Ricky Summers, 16, was fatally shot in the back Friday behind an abandoned house in the 2200 block of Terpsichore, but his body was not found until the next day, reports Katie Moore of our partners at WWL-TV.
Councilmember Stacy Head has attended dozens of meetings in diverse neighborhoods across the city with individual citizens, neighborhood organizations and businesses to learn more about the issues important to them.
“It is important to hear citizen concerns about crime, blight, infrastructure, and economic development and at the same time explain how, as Councilmember at Large, I can help make a positive impact in their lives,” said Councilmember Head. “I have also enjoyed the enthusiasm citizens share for the future of their neighborhoods and the City of New Orleans.”
Jonathan Franzen, author of “The Corrections” and other novels, will read and sign his books starting at 7 p.m. tonight at Tulane University as part of the university’s Great Writer Series.
The new motto of the City of New Orleans may as well be “do as I say, not as I do.” In a stunning and blatant show of hypocrisy and cronyism, the city has announced that it will forgive all traffic camera tickets issued to city employees to date.
The Hurstville Neighborhood Association, which runs roughly from Nashville Avenue to Jefferson Avenue between Magazine Street and Loyola Avenue, will hold its annual meeting at 6:30 p.m. tonight (Monday, March 5) in the dining hall at the Isidore Newman School on Jefferson Avenue.
The meeting will feature board and officer elections and a presentation by Carl Perilloux, supervisor of the Hurstville Security District’s police patrols.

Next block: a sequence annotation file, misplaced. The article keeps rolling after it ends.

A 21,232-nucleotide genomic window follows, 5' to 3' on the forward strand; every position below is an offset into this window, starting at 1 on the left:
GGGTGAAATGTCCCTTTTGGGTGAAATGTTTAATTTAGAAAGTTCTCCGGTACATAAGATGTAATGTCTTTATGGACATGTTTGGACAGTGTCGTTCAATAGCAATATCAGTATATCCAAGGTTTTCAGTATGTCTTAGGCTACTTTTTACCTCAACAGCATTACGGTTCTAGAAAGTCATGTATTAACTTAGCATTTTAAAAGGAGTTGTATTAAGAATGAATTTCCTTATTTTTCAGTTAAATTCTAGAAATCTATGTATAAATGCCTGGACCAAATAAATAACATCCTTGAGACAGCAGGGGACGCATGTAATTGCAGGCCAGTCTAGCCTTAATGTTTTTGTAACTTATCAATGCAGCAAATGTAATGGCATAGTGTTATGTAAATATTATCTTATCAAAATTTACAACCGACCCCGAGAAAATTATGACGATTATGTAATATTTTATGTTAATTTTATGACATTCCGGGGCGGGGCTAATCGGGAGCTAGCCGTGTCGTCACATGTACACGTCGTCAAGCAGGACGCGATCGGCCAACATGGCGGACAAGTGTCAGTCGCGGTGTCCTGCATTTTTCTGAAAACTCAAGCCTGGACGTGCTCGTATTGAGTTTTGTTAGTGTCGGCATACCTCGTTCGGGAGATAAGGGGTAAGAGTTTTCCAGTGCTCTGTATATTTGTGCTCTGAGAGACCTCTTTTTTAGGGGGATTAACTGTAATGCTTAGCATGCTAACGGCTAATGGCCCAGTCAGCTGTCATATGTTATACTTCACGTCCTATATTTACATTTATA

A woman walking on Maple Street shortly before 3 a.m. Sunday was attacked and had her cell phone stolen from her, authorities said.
Six of the 11 new traffic cameras being installed around the city of New Orleans will be placed on busy Uptown thoroughfares, officials announced last week.
It’s a local institution. Come rain, come shine, there are few better places to be on the first Saturday of the month than the corner of Freret and Napoleon. The Freret Market, which celebrates its fifth birthday this year, is one of the city’s most visible post-Katrina success stories for bringing together local residents, merchants, and artists (and everyone else in between). Neighborhood members know they love it, but curious to take the pulse of their passion, I took a recent walk around the market equipped with a simple question.
If you could sum up the Freret Market in a single sentence, what would that be?
A woman parked on Maple Street just before 9 a.m. Friday was pulled from her seat by two men who then stole her vehicle, police said.
I have several foodie friends who are financially comfortable enough to go out to eat pretty much anytime and anywhere they want. Must be nice. Maybe I should spend more time with them.
At least several times a week, they arrange to meet up with friends at the newest and latest go-to spot (and there are new ones nearly each week) or spend a couple of hours at some old favorite. They fill their blogs and Facebook pages with comments about new wines, twists on classic dishes, their favorite servers/owners and plenty of banter about why one place is better than another. The arguments can get intense.
The VIP Ladies and Kids Social Aid & Pleasure Club Task Force will hold their ninth annual second line Sunday, starting at noon at Tapp’s II Lounge at Washington and South Rocheblave in the Hoffman Triangle area, then heading down to the Milan neighborhood, onto St. Charles Avenue for a few blocks, and back up through Central City to end where it started.
The popular dive bar never reopened last year after a fatal shooting just outside its doors, and Loyola students describe how its absence has shifted the Uptown college bar scene to Maple Street in this article by Shannon Donaldson of The Maroon student newspaper.
St. Charles Avenue will host the Rock ‘n’ Roll New Orleans marathon again this year, as Sunday’s course stretches the entirety of the Uptown thoroughfare from the Central Business District to Audubon Park and back.
Offering “traditional Japanese with that New Orleans twist” that includes fried snapper and oysters in its sushi rolls, Chiba is open on Oak Street for dinner and late-night next to the Maple Leaf Bar, reports Gambit’s Ian McNulty.